Everything from rude cartoons to historic buildings have featured on postcards. King's has appeared on cards since the 1880s, and this month we look at postcards of King's from this period until 1940.
Picture postcards first appeared in France in 1870. But it wasn't until 1889 when cards of the newly-built Eiffel Tower appeared that the postcard became popular. The finest early postcards were produced in Germany and had the brightest colours and most accomplished artwork.
Until the late 1890s postcards were blank on the back and it was illegal to write anything other than the address on the reverse of the card. Until 1907 the sender wrote across the front over the photographs or artwork on the card. After the creation of divided backs people started to use the backs of cards as we do today - for the message and the address - leaving the front of the cards untouched.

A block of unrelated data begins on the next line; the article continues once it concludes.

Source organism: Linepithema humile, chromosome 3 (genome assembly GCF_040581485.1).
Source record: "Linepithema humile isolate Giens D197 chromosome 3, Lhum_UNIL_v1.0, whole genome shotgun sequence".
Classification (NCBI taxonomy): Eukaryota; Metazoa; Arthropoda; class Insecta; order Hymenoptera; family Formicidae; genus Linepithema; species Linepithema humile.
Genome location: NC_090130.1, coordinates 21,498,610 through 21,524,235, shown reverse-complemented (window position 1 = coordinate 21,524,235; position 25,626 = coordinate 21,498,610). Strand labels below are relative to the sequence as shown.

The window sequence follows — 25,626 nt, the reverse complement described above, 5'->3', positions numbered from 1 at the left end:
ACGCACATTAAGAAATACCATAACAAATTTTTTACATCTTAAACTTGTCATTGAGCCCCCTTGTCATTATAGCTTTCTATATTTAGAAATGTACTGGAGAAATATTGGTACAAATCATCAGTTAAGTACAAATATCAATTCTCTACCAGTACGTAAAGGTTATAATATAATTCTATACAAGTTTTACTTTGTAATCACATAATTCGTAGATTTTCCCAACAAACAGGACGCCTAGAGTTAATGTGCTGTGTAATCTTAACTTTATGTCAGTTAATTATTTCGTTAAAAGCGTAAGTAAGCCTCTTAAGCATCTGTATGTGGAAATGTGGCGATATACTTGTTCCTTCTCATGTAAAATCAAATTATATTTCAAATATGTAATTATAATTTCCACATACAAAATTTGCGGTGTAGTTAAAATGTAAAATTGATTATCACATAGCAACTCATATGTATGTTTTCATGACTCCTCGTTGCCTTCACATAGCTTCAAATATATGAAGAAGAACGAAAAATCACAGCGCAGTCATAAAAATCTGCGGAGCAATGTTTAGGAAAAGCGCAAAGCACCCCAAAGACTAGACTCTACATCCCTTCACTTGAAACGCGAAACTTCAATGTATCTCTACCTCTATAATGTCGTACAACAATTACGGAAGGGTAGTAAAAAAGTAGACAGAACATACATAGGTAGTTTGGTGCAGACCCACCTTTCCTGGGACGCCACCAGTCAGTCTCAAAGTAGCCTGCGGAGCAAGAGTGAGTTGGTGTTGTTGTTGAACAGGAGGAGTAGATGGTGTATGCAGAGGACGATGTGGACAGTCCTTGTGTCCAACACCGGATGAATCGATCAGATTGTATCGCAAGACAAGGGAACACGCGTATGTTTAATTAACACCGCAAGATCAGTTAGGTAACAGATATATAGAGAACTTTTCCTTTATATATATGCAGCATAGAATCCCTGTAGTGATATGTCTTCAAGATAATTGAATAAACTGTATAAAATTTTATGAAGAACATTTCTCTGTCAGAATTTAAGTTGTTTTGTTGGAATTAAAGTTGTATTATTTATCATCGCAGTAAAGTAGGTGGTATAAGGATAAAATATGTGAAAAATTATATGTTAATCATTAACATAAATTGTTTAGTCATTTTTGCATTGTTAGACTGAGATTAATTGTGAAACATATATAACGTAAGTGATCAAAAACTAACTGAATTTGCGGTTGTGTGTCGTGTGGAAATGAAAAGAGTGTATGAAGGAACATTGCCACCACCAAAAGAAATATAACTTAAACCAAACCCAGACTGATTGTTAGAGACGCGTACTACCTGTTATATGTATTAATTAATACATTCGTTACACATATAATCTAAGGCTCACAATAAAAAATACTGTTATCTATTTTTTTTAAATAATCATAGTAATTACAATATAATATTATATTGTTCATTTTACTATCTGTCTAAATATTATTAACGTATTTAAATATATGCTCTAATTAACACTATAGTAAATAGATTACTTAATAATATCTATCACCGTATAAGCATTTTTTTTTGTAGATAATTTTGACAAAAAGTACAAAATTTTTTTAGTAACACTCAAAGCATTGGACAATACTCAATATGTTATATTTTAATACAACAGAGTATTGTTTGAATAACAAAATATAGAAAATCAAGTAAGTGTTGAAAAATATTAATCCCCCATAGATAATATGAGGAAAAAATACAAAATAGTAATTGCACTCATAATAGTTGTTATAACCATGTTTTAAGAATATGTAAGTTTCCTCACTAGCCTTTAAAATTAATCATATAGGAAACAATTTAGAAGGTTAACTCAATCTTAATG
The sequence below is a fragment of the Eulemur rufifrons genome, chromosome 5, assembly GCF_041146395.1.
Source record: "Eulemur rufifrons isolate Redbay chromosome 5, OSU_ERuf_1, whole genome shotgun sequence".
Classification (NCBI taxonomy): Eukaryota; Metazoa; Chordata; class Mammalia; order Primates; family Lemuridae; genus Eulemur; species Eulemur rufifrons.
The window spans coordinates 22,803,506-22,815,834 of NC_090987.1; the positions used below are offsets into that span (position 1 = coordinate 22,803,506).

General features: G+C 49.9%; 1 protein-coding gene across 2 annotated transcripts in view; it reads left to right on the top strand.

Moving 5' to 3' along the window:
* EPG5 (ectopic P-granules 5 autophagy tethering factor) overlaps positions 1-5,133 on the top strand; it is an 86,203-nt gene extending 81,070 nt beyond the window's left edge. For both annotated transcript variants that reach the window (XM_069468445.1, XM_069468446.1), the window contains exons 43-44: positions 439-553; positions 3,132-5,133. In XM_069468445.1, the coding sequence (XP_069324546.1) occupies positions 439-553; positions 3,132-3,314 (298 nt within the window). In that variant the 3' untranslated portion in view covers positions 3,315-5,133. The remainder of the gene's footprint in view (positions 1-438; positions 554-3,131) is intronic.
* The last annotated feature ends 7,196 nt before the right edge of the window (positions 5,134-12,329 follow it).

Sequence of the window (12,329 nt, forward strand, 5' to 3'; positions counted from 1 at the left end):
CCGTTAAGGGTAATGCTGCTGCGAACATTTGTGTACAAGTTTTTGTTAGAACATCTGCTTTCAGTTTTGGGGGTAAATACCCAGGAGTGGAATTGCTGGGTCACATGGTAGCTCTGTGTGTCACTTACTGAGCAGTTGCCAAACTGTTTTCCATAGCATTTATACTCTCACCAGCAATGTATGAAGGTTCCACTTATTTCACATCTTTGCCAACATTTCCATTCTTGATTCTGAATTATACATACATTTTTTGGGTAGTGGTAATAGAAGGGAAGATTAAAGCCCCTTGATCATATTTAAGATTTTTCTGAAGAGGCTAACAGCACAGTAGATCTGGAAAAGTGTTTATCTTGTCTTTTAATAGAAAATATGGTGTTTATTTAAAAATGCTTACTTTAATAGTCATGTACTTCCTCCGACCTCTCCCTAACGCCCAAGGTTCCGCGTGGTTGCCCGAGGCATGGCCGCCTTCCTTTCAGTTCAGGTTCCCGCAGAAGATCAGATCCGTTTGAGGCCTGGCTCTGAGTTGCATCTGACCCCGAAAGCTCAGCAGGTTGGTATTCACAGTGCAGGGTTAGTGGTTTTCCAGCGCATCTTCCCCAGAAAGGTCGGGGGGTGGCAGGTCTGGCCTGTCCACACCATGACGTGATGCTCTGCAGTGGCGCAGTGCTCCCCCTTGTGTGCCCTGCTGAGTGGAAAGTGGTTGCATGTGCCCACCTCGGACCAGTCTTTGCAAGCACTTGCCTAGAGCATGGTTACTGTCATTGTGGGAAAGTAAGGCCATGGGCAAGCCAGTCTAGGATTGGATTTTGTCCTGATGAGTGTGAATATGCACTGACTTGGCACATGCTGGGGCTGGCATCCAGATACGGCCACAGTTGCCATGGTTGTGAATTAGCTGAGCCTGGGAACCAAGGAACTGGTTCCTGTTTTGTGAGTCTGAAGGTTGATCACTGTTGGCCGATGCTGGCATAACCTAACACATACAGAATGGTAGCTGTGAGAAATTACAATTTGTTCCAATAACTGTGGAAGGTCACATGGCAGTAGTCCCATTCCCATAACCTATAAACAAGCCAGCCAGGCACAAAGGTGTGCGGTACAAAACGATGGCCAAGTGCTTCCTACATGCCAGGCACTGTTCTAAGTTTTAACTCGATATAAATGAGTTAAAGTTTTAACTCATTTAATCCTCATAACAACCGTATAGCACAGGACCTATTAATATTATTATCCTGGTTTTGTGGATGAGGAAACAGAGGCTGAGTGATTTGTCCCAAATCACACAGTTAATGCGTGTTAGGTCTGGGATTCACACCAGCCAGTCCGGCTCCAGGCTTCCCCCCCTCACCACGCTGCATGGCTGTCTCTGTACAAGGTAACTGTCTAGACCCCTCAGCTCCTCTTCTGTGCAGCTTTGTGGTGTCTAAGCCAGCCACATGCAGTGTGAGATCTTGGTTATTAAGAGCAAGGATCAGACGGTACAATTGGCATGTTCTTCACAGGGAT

Bombing of German and English publishing firms during the First World War severely damaged postcard production, with two exceptions: the hand-tinted card and the photographic view card. Hand-tinted cards produced in France and Belgium were photo postcards that were hand coloured to give them a 'natural' look. The process eventually died out as it was labour intensive and the lead paint the women used to paint the cards made them ill.
In the 1930s the invention of the rotary drum printer and the colour photochrome process meant that viewcard production boomed. Not only could publishers print thousands of cards of one image, but they could produce high quality colour photos.
By the outbreak of WWII kerb-side postcard racks had sprung up at every tourist attraction. Today these racks line Cambridge's streets and many of the cards still feature King's.